The point is, though, that you get to "be" Superman, and do all the things he can right from the start of the game. You also get to do some of the things you won't see him do in the new movie, since EA has also drawn content from decades of Superman comic books.

"With Superman Returns, we're not trying to do a literal adaptation of the film - we're trying to pick up on the major plot beats and even expand on some things. We've also woven in characters and some scenarios from 60 years of comic book history and DC history. So we're trying to weave in characters like Bizarro, Metallo, Mongol - they all make appearances in the game," Gray says.

"We want this to be full of surprises and interesting challenges, so even if you've seen the movie you haven't experienced the game."

Hooray for Hollywood

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Skeletor has clearly been doing a lot of working out in preparation for his big comeback.

But since this is a movie tie-in (for what's rumoured to be the most expensive movie ever made, incidentally, with an estimated budget of $300 million), you can expect some familiar faces and voices from the film.

They're all here - Superman himself, of course, who's played by newcomer Brandon Routh, plus Lex Luthor (Kevin Spacey), Lois Lane (Kate Bosworth), Jimmy Olsen (Sam Huntington) and Kitty Kowalski (Parker Posey).

"They're all in the game, and that's a really powerful emotional connection for players when they see the likenesses of the actors and hear their voices," Gray says.

It's not just the cast members who are involved, either. Director Bryan Singer (who also directed the first two X-Men films, and won an Oscar for The Usual Suspects) also met with EA during the game's development, and the team visited the set to watch the film being made.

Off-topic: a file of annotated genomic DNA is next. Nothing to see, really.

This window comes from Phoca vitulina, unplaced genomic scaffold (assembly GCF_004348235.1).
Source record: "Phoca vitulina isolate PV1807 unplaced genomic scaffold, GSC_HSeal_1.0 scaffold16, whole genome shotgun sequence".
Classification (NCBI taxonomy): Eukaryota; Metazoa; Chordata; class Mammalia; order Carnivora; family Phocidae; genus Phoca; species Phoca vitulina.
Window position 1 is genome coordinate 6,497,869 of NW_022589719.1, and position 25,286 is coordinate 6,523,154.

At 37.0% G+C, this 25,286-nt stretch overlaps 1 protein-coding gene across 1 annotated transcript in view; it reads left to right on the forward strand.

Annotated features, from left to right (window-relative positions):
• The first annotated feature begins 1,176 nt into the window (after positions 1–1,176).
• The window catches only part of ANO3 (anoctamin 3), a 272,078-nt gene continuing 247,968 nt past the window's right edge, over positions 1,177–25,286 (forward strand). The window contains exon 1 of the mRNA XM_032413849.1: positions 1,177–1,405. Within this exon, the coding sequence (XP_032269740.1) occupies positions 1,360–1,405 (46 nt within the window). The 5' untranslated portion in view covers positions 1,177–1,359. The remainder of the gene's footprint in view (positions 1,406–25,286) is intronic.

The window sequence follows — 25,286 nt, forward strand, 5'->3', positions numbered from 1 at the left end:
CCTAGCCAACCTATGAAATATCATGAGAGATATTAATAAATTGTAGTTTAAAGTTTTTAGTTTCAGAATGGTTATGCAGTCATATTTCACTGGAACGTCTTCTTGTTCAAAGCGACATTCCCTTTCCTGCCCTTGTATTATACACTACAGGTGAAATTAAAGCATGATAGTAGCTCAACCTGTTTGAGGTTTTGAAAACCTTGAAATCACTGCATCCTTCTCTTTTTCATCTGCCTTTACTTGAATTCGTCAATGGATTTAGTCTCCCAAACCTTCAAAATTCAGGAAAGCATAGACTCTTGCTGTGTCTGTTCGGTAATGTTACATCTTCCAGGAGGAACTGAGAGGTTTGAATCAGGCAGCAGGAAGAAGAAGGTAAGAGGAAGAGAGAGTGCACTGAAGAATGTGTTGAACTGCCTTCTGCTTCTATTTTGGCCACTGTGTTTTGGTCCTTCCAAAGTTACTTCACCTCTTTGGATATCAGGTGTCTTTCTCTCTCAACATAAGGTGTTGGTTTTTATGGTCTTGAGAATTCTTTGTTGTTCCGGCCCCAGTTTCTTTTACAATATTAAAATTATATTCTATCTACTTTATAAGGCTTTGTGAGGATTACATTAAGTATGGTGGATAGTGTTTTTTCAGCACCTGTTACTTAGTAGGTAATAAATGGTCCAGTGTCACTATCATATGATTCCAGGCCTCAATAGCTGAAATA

"It's really an amazing production, you know, just a huge undertaking," Gray reckons.

"So we're very excited about what he's doing with the movie, and [he's been] very co-operative and supportive of us doing what we need to do to make the game a great experience.

"Our attitude is, we want Bryan to make a great film, and we want to make a great game - and there are some things in common, but they're not really the same form of entertainment. It's been fun working with him; he's clearly a gamer and he gets what we need to do to make the game fun."

Platform action

So what can we expect from the different versions of the game? Well, unsurprisingly, the Xbox 360 version is going to look and sound better than those for current-gen consoles - although the gameplay's the same.

"The Xbox 360 gives you a lot of rendering power to draw pretty much everything as far as you need to see it, and it just makes for a richer experience. We can do more with lighting and audio than we could do before, so the whole game's mixed in," Gray explains.

"The Xbox 360 is a very exciting platform, and some of the objectives we had with making the game were to really bring to life the idea of a living city. It's really the first game where you can play an action character like this who can freely fly anywhere - that might be over the city, through the city, he might be running through the city on the ground, interacting with just about anything... That's what makes it really exciting."

Current-gen console owners still have plenty to look forward to, however: "Actually on the PS2 and the Xbox, I think we've managed to come up with a pretty good graphics system, so we can draw the version of the city in affirmative detail," Gray says.

"Clearly it's not as detailed in the distance, so we've started to do tricks to play with depth and everything, but it's actually remarkably similar considering how dense the city is. The gameplay's almost identical - there are more things alive in the X360, but it's a very similar experience in terms of flight and superpowers and the ability to explore."

The PSP and DS versions of the game, though, are another matter all together. "They have a different game mechanic, there's a multiplayer mode, there's an emphasis on shorter, more intense games which can be played in a strategic way," according to Gray.

"It's got kind of a party game vibe I'd almost say, but it's a neat thing and it's different from the console versions. So if you bought the console games you'd actually be having a different experience on the handhelds."

Could Superman Returns be the game that breaks the curse, then? Well, we'll have to wait until June to find out, since that's when it'll be released, alongside the movie. Until then - all together now, Ba-Bababa-Baa...